As Benjamin Franklin once said, "An investment in knowledge always pays the best interest." When it comes to teaching children about money and personal financial responsibility, the earlier money lessons are learned, the better.
The benefits of teaching your children about money are both short- and long-term. They may develop strong saving habits, learn how to make smart purchases, begin to understand the true meaning of "investment," and perhaps even learn why they can't always have everything they want. By teaching the value of saving for the future, you can help them plan for financial security and avoid potential debt accumulation.
An ideal time to begin teaching your children about the basics of money is when they first begin to notice money itself. In a child's world, money simply comes from Mom and Dad's pockets. When Mom and Dad are tapped out, a machine magically spouts more dollars after merely pushing a few buttons. It's natural for children to assume that money is readily available whenever it's needed.
Introduce an Allowance
Even very young children can begin to understand the concept of earning money. Explain to your children that money is earned by working and that you can only spend what you earn. To help them understand what it's like to get paid on a schedule, begin paying your children an allowance. Help them set goals for how they spend and save their allowance, making sure that you stick to the payment schedule. Otherwise, the lesson may be lost.
Take Advantage of Real-Life Learning Opportunities
You hear it every time you walk by a toy store: "I want this. Buy me that!" This situation presents a great opportunity to teach another important lesson about personal finance: savings and interest. Explain that people often save money for items they want to buy, and encourage your children to save a portion of their allowance for their special goals. Use a piggy bank, shoebox or old peanut butter jar as their bank. As they save money, you might reward them with a small additional amount, just like a bank pays interest. At the end of each month, calculate how much they have saved and chip in a certain percentage as interest.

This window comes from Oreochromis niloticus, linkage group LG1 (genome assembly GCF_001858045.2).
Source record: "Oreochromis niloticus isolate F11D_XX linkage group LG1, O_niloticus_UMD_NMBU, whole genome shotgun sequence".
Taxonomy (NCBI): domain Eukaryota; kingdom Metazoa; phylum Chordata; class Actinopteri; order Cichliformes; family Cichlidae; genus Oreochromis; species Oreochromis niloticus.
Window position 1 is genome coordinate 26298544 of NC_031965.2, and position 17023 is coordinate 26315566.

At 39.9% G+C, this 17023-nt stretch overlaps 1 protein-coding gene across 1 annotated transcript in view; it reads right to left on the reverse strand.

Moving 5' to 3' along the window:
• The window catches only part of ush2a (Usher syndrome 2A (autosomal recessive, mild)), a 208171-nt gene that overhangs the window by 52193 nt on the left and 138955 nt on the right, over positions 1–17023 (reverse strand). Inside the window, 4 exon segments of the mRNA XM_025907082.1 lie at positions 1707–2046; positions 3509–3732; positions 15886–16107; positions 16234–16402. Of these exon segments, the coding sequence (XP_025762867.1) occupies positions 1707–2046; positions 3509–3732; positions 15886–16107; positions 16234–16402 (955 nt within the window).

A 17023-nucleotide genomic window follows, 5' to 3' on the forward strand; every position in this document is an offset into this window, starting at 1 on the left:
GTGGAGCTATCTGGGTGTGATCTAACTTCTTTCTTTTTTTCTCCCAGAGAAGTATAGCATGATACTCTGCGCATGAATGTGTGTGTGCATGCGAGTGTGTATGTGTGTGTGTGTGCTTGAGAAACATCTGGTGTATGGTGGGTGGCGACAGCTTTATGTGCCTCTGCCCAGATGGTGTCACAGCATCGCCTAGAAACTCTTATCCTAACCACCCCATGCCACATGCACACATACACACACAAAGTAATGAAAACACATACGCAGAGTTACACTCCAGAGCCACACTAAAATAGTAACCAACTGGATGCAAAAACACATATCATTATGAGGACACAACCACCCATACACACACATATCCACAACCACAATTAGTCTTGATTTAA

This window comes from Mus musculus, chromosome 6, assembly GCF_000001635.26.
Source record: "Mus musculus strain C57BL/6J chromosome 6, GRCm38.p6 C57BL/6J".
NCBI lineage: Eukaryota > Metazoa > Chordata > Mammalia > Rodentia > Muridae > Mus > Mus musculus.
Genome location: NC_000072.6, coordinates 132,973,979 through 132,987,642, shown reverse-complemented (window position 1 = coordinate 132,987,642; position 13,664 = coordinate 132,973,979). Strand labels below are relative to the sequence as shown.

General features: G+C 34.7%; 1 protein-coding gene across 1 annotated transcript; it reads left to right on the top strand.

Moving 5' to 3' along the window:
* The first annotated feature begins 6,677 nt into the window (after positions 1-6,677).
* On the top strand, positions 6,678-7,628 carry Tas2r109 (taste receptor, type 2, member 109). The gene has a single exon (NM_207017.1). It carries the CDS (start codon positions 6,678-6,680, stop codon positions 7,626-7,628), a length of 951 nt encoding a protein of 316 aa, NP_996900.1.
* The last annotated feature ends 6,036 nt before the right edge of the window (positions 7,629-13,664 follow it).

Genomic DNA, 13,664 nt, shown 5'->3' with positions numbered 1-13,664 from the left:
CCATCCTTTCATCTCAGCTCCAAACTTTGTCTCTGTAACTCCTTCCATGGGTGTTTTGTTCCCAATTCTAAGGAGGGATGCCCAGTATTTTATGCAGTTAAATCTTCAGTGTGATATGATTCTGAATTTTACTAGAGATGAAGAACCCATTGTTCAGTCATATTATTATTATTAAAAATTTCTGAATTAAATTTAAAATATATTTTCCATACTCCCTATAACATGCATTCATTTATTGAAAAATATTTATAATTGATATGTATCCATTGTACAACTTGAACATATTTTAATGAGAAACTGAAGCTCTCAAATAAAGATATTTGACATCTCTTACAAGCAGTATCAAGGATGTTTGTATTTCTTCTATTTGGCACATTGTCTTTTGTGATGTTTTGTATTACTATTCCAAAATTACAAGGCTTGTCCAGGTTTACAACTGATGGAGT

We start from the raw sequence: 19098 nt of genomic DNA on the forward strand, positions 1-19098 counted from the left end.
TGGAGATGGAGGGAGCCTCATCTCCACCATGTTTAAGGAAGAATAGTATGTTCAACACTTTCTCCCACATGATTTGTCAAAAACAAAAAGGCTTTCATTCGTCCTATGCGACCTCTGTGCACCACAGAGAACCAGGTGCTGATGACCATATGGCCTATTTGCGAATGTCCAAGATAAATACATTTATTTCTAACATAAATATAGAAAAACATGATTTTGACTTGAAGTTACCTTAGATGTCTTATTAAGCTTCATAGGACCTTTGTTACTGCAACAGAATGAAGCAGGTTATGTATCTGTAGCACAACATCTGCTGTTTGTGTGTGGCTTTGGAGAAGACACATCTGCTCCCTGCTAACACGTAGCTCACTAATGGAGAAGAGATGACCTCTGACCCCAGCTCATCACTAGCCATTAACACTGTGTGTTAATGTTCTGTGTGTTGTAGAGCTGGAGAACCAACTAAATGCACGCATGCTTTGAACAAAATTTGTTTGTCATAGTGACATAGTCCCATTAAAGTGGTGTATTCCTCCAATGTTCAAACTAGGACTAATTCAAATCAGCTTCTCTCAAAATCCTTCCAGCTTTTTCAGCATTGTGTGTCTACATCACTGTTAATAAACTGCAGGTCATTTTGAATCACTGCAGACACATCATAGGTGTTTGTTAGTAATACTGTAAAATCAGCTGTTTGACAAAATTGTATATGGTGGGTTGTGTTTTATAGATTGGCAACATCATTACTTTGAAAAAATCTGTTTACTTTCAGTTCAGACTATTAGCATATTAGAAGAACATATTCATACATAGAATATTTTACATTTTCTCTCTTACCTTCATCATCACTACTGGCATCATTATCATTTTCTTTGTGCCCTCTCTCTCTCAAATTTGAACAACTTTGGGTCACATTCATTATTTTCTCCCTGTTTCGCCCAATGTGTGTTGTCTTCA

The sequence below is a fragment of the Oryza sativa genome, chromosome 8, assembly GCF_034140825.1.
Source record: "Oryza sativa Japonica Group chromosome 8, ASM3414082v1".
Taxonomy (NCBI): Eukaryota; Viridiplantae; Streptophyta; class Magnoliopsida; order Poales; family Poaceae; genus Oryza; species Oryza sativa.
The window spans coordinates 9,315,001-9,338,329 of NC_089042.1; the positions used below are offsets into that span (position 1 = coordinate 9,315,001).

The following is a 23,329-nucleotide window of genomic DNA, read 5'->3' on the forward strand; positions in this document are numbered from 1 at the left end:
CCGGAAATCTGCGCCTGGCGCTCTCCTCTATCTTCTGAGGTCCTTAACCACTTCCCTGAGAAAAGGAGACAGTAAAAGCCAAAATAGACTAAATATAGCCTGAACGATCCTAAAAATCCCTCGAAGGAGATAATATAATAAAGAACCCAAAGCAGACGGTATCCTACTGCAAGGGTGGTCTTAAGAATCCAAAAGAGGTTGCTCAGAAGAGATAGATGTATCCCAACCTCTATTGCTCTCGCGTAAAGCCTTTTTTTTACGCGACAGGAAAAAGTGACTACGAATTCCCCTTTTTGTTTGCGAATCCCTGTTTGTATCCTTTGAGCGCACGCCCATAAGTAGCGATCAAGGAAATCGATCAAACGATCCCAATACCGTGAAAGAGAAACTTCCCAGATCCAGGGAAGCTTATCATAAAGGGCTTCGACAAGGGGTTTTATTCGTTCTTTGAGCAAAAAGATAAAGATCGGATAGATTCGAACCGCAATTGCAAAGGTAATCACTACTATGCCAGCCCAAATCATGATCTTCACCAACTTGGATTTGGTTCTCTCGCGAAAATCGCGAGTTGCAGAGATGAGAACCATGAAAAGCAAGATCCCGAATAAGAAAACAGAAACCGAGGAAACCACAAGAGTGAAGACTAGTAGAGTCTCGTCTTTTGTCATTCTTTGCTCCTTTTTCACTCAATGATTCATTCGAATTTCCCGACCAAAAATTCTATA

To further encourage the learning process, you might consider plotting a visual chart of their savings (include the goal) so they can literally see their savings grow. Remember to keep it as simple as possible and geared toward each child's level of understanding.
Open a Bank Account
Once your children have saved enough to accumulate $10 or $20, take them to the bank to open their first savings account. Most community banks will allow children to open first accounts with low minimum deposits. Some even have accounts specifically marketed toward kids to make the learning process fun. Make sure that your children receive a passbook so they can see the progress of their savings efforts, as well as the interest that accrues.
Teach the Benefits of Compounding
As your children get older and perhaps take on part-time jobs, their savings will likely amass at a quicker rate. Now is the time to review the lesson of compounding, which is the ability of earnings to build upon themselves. Explain how compounding can be more dramatic over time; the longer money is left alone, the greater the effect. This can lead to a discussion about investing and how certain types of investments can have a greater ability to compound than others.
Giving a gift of stocks of well-established or kid-oriented companies can be an ideal way to teach your children about investing. Most children would love to think of themselves as owners of Ben & Jerry's, Disney or Toys R Us. Some companies even have shareholder meetings directed toward children. Consider that stocks will fluctuate in value and may be worth more or less than their original purchase price when sold.
Remember, a Little Learning Can Pay Off
Teaching your children about responsible savings and spending may seem daunting at first, but you can help put your child on the right track in the future by developing smart habits now.